NZ dollar lifted as Donald Trump predicts great deal with China

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Those threats were given new life this week when three unnamed sources were cited by Bloomberg as confirming that the Trump administration would go through with tariffs on the remaining US$260 billion of imports from China if upcoming talks between the two countries' leaders did not go well.

The New Zealand dollar got a lift when markets were cheered after US President Donald Trump told Fox News that he predicts a "great deal" with China on trade.

Trump also threatened on numerous occasions to put punitive tariffs on the entirety of Chinese imports to the USA if Beijing enacted retaliatory measures in response to Washington's latest round of duties on US$200 billion of Chinese goods.

If the new duties are imposed, all imports from China would be subject to U.S. tariffs. The Russell 2000 index of smaller-company stocks gave up 6.51 points, or 0.4 percent, to 1,447.31.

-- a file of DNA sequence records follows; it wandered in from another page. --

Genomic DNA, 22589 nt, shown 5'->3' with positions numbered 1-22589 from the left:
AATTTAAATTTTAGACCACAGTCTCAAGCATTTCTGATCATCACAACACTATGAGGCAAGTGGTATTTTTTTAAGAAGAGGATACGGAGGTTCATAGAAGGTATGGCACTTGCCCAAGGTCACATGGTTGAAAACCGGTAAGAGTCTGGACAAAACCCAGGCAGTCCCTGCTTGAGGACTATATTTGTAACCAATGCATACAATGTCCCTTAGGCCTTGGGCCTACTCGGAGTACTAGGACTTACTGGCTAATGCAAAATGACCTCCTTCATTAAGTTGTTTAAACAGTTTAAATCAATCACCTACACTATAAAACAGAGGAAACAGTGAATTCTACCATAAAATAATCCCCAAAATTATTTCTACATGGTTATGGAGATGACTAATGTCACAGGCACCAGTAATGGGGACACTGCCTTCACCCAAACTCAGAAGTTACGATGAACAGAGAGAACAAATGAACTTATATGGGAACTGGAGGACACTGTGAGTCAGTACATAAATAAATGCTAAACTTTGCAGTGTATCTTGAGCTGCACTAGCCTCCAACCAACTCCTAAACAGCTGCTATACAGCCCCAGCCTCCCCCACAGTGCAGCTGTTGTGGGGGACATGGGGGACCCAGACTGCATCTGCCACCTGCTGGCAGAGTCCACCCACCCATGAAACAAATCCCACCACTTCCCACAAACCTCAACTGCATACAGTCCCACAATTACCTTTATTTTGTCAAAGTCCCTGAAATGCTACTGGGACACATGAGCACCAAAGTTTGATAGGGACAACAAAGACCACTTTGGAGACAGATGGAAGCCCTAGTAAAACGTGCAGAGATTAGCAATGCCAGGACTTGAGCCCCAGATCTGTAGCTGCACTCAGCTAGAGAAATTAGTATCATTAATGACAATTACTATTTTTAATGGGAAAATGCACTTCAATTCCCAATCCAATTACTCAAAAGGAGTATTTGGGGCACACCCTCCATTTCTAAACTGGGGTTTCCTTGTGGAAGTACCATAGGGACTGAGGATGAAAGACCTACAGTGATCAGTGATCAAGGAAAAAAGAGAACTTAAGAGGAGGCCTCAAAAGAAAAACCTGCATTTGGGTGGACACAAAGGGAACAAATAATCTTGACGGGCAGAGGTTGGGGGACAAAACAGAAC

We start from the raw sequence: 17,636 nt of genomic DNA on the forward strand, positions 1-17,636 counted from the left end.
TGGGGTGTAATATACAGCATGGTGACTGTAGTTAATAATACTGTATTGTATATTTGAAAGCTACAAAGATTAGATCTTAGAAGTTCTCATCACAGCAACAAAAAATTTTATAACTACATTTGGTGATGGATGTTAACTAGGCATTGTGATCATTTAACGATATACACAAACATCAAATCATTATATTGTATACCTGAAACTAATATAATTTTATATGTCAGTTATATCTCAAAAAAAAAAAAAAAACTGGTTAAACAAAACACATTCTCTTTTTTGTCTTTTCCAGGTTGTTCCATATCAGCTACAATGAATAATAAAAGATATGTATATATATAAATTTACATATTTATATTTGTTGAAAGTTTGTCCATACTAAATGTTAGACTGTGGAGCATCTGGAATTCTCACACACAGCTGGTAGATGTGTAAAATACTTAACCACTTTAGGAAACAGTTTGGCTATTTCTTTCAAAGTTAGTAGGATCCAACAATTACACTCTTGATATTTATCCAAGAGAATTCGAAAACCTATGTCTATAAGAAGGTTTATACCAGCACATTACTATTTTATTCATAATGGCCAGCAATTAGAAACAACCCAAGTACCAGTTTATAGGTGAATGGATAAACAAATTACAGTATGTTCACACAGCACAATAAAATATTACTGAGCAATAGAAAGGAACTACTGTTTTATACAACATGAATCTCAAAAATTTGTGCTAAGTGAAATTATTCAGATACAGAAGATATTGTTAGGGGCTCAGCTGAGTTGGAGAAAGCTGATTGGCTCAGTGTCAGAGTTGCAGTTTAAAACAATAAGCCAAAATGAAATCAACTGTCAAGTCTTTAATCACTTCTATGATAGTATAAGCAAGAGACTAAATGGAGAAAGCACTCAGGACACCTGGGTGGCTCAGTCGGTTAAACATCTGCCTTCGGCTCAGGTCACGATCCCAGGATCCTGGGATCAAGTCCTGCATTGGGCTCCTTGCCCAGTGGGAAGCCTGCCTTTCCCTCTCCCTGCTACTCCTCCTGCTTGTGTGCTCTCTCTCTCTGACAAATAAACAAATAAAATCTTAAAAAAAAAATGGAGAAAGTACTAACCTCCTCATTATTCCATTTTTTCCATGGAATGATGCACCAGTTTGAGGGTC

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Trump's words came ahead of the highly anticipated meeting between him and Chinese President Xi Jinping at the G-20 summit in Buenos Aires, Argentina next month.

Stocks have plunged since early October and trading has been especially volatile the last few days.

Tariff "wave" the stock market gains away.

But Germany's DAX fell 0.2 percent to 11,316 and the CAC 40 in France sank 0.2 percent to 4,980 after weak eurozone growth figures.

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The Nasdaq is up 146.90 points, or 2.1 percent. The Nasdaq has dropped 13% from its August 29 record high.

The chill around China and global trade left emerging- market stocks at an 18-month low, with MSCI's index down for a sixth day in a row.

For most of this year, investors have remained hopeful that the United States and China would work out their disagreements on trade policy and that numerous tariffs would be reduced or eliminated.

"I can make a deal right now (with China)". But she said the group, representing U.S. companies doing business in China, was urging both sides to better use the time before the Trump-Xi meeting to figure out how progress can be made on substantive issues. They've been taken out an average of USD500 billion a year for many years.

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US-China Business Council senior vice president Erin Ennis said it would not be a surprise to see Trump move towards announcing more tariffs, given his repeated threats to do so.